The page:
Don’t try to order any fancy drinks at a pub, just play it cool, order “a pint” and drink whatever is in there.

Eggs are inexplicably not refrigerated and are often hidden in a regular food aisle.

Do not speak ill of the tube system. The British people love their public transportation—“transport,” if you will—even those who don’t actually use it.

British people love talking about the weather. This is not a stereotype; it’s a fact.

British people do not, however, want to talk about Hogwarts as much as I do.

One is the maximum amount of times it’s acceptable to reference Harry Potter in a conversation. (I’m aware that makes two times already for this list, sorry.)

If on a date, it’s best not to reference Harry Potter at all. (Three.)

A shopping bag is not automatically included in your purchase at a store; if you miss the question “would you like a bag?” you will have to awkwardly carry your items out in your hands and act like you planned that.

Robbie Williams is very famous here. Just act impressed whenever his name comes up and do not say, “what song does he sing again?” (It’s basically the Queen, David Beckham, Robbie Williams, in terms of famousness.)

Everyone watches The X-Factor and something called Cheryl Cole is very famous and important. (Do not confuse her with Sheryl Crow; they are different people.) Also The Great British Bake Off is a “must-see” and it’s a show about cakes.

Gogglebox is another very popular TV show where you watch people watching TV.

James Corden and Jeremy Corbyn are two different people.

If you are meeting someone on the “first floor,” you will need to go up a level because first floor means second floor in this country.

If a bicyclist puts out their hand, they are indicating which way they’d like to turn; they do not want a high five. (My bad. This is probably true in America, too.)

Do not get on the bus without your Oyster card. There is no backup option. The only backup option is: Get off ASAP. (Note: Bus drivers are not as nice as cabbies.)

Once you swipe your tube (subway) card, do not put it away because you also need it to exit the tube and if you lose it you have to live down there.

The coins are not sized by worth; the twopence is inexplicably huge while 20 pence is very small. Best to hold out your change in your hand when paying and pretend you don’t speak English.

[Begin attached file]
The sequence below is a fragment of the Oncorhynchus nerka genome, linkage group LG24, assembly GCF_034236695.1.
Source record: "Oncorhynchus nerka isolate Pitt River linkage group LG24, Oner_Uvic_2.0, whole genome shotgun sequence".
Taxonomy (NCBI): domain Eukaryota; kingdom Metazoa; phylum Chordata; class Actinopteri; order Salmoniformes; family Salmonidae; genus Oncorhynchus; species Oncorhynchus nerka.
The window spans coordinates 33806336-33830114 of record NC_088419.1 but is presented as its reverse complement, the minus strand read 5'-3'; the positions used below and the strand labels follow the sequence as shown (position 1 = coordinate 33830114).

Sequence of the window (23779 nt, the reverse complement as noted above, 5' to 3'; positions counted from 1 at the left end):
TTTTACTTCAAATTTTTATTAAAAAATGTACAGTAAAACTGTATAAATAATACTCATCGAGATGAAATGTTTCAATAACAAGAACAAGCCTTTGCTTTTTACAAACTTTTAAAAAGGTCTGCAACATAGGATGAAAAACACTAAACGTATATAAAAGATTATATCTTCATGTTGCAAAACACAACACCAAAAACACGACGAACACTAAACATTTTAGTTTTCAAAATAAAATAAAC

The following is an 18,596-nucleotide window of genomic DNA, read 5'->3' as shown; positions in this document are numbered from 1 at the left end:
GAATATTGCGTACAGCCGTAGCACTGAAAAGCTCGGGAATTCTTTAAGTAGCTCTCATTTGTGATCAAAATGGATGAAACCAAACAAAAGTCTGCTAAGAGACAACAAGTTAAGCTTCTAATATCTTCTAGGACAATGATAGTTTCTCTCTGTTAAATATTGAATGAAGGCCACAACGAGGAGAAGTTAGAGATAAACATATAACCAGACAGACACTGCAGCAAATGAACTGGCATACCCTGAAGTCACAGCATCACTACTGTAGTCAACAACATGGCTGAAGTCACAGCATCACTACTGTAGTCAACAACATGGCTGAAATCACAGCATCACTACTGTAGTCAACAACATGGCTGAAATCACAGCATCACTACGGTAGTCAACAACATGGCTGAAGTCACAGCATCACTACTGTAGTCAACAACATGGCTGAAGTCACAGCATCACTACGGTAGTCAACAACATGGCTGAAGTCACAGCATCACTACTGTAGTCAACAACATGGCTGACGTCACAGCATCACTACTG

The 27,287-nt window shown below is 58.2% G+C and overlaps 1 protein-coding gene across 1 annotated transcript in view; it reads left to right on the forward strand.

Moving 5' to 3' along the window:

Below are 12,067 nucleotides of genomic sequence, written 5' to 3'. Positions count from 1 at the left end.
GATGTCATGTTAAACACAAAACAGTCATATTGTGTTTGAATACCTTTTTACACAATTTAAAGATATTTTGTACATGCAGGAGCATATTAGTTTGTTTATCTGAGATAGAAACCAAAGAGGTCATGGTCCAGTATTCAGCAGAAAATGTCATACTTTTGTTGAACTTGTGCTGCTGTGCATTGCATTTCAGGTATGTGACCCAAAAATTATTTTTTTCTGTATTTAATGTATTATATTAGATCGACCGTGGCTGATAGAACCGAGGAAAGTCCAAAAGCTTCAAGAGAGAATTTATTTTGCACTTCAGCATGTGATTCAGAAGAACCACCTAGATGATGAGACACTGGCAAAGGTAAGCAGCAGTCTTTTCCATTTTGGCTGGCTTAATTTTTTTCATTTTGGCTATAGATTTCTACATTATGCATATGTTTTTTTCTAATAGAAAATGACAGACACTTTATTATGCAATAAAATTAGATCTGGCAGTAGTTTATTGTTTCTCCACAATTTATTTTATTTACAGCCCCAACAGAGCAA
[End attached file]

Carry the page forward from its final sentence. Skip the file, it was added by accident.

A 2-pound coin is not as rare as the $2 bill (no need to hang on to those like Charlie’s Golden Ticket).

If you live near Fulham Road it does not necessarily mean you live near Fulham.

If you order a “lemonade,” you’ll get a Sprite and there’s literally nothing you can do about it. I still don’t know how to get an actual “lemonade” in this country.

Don’t even bother talking about herbs with anyone because every single one is pronounced differently. Basil is one thing, but wait until you hear a Brit pronounce oregano.

The Queen’s birthday is celebrated several times a year and there is very bad traffic and lots of drinking.

If it’s bad weather on her birthday, the Queen gets to have a do-over birthday, which is 100 percent the best use of that crown.

Bank Holidays happen several times a year, but no one actually knows what the holiday is in celebration of. Incidentally, if you say “Happy Bank Holiday” to an English person, they will not know how to respond; it is not the equivalent of “Happy Fourth of July!”

If it’s sunny in London and someone is visiting from literally anywhere else, it’s actually illegal if you don’t say, “Thanks for bringing us the sunshine!”



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I know a German guy in my old stomping ground, Harburg, who lives in a Genossenschaft flat. It is being renovated by the Genossenschaft. Now, there has been a cock up , meaning it will take longer than expected and his kitchen is unusable. So, the Genossenschaft has been offering meals-on-wheels.

He has been enjoying that! He told them the flat is shared with his partner ...so he gets two meals each time.

Two points:

he lives alone

he´s 110 kilos




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14 minutes ago, jeremytwo said:

Greta is the gift that keeps on giving!




Children are off limits. End of.